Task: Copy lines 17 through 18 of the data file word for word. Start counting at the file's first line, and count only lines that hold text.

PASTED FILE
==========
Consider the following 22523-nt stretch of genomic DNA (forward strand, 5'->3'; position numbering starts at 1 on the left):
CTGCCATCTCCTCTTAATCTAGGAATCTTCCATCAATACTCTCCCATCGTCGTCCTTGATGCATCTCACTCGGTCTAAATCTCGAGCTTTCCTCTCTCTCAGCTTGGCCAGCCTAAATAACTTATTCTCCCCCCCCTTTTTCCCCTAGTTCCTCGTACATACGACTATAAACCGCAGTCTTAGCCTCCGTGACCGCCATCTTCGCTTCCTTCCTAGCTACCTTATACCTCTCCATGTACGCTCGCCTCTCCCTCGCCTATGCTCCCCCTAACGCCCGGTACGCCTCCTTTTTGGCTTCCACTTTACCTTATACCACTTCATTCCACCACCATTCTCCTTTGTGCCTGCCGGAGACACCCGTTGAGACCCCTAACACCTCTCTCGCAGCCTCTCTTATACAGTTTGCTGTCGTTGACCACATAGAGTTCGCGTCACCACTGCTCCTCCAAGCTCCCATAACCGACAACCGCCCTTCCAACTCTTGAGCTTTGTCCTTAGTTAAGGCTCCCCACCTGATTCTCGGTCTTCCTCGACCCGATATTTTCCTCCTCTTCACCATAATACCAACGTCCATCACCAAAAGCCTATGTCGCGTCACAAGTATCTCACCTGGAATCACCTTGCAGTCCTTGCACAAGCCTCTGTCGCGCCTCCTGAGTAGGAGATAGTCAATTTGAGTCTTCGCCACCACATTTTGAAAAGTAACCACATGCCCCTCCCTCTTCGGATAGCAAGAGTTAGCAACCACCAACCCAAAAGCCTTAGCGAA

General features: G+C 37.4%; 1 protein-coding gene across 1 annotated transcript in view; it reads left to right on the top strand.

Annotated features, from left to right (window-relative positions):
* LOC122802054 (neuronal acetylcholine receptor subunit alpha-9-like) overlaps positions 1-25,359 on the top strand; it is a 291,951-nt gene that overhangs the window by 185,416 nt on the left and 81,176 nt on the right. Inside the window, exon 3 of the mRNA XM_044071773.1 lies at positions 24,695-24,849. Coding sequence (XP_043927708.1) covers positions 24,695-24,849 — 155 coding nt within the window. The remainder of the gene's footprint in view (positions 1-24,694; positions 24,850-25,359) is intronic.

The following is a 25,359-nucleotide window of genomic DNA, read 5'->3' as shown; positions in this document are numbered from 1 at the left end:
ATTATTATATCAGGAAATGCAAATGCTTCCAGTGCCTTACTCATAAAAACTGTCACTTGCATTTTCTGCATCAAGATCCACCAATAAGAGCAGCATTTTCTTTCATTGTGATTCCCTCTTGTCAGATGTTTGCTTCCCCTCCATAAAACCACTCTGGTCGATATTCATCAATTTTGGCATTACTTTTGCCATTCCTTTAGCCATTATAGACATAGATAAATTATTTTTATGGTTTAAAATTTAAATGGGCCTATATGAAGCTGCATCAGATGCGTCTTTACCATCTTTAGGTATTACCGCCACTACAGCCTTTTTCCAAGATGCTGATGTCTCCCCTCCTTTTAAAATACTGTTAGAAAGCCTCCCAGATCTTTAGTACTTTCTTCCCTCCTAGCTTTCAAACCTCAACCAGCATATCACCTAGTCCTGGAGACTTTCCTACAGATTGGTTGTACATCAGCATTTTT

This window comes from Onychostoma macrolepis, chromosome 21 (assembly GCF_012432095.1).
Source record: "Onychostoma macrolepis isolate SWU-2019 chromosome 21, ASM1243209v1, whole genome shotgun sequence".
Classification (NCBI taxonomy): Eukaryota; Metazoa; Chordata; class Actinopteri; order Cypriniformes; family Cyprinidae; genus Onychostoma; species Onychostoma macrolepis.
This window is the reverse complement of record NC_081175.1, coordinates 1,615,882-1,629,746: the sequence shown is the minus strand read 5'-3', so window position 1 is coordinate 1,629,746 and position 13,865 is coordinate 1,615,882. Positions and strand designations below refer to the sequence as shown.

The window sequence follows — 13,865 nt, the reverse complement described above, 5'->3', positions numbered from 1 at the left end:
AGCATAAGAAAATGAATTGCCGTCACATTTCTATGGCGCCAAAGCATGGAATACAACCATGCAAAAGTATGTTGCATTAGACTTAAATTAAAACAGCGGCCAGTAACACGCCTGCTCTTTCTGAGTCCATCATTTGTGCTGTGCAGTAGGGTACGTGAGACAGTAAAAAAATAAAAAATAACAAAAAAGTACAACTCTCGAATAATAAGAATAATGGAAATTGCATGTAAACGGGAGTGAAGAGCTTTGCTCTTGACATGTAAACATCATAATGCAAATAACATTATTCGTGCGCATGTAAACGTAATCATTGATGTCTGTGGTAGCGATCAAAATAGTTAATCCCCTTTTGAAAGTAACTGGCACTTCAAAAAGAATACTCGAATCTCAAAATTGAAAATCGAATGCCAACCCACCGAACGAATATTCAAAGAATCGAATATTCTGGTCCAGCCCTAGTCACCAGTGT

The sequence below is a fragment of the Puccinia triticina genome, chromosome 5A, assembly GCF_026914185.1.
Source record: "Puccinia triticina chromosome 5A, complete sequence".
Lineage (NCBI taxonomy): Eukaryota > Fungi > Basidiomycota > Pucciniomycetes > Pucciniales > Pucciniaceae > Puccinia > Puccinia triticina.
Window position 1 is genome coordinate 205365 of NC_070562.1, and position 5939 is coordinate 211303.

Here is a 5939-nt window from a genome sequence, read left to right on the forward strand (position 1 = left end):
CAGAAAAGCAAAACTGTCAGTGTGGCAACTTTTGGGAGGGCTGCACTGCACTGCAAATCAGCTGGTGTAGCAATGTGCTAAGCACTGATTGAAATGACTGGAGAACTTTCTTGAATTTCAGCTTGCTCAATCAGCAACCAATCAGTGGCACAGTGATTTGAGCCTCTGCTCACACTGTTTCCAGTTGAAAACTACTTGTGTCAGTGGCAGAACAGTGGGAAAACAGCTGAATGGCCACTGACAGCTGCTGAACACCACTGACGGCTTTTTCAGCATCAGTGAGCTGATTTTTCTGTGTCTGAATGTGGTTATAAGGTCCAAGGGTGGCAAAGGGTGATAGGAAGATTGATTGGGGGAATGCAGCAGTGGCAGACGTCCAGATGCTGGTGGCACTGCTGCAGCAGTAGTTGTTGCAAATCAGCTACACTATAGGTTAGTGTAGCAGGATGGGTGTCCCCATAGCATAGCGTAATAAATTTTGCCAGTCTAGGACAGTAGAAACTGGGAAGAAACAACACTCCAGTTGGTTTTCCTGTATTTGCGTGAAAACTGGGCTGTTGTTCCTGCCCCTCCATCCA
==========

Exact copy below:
Window position 1 is genome coordinate 205365 of NC_070562.1, and position 5939 is coordinate 211303.

Here is a 5939-nt window from a genome sequence, read left to right on the forward strand (position 1 = left end):